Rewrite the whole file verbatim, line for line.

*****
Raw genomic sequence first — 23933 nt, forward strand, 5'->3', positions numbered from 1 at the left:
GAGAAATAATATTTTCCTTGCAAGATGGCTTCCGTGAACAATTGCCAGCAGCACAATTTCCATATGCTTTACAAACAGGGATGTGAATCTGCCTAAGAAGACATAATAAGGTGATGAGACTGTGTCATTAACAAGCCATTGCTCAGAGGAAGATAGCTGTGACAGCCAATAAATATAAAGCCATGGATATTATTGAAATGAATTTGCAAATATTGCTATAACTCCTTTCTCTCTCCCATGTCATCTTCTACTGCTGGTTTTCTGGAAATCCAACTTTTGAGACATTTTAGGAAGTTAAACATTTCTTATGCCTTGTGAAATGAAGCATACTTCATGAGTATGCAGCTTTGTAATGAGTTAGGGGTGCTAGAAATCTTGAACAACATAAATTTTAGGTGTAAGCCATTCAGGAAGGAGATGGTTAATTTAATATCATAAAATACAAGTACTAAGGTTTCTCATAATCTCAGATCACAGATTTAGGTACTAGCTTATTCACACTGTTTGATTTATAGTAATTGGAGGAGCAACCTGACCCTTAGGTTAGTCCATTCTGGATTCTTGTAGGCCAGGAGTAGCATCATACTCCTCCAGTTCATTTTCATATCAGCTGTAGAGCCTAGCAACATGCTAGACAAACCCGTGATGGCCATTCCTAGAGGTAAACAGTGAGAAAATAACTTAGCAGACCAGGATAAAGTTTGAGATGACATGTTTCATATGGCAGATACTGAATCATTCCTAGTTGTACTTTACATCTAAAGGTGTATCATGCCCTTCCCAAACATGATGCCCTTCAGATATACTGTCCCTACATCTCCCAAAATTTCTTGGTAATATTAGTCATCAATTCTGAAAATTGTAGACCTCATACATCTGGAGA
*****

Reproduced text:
Raw genomic sequence first — 23933 nt, forward strand, 5'->3', positions numbered from 1 at the left:
GAGAAATAATATTTTCCTTGCAAGATGGCTTCCGTGAACAATTGCCAGCAGCACAATTTCCATATGCTTTACAAACAGGGATGTGAATCTGCCTAAGAAGACATAATAAGGTGATGAGACTGTGTCATTAACAAGCCATTGCTCAGAGGAAGATAGCTGTGACAGCCAATAAATATAAAGCCATGGATATTATTGAAATGAATTTGCAAATATTGCTATAACTCCTTTCTCTCTCCCATGTCATCTTCTACTGCTGGTTTTCTGGAAATCCAACTTTTGAGACATTTTAGGAAGTTAAACATTTCTTATGCCTTGTGAAATGAAGCATACTTCATGAGTATGCAGCTTTGTAATGAGTTAGGGGTGCTAGAAATCTTGAACAACATAAATTTTAGGTGTAAGCCATTCAGGAAGGAGATGGTTAATTTAATATCATAAAATACAAGTACTAAGGTTTCTCATAATCTCAGATCACAGATTTAGGTACTAGCTTATTCACACTGTTTGATTTATAGTAATTGGAGGAGCAACCTGACCCTTAGGTTAGTCCATTCTGGATTCTTGTAGGCCAGGAGTAGCATCATACTCCTCCAGTTCATTTTCATATCAGCTGTAGAGCCTAGCAACATGCTAGACAAACCCGTGATGGCCATTCCTAGAGGTAAACAGTGAGAAAATAACTTAGCAGACCAGGATAAAGTTTGAGATGACATGTTTCATATGGCAGATACTGAATCATTCCTAGTTGTACTTTACATCTAAAGGTGTATCATGCCCTTCCCAAACATGATGCCCTTCAGATATACTGTCCCTACATCTCCCAAAATTTCTTGGTAATATTAGTCATCAATTCTGAAAATTGTAGACCTCATACATCTGGAGA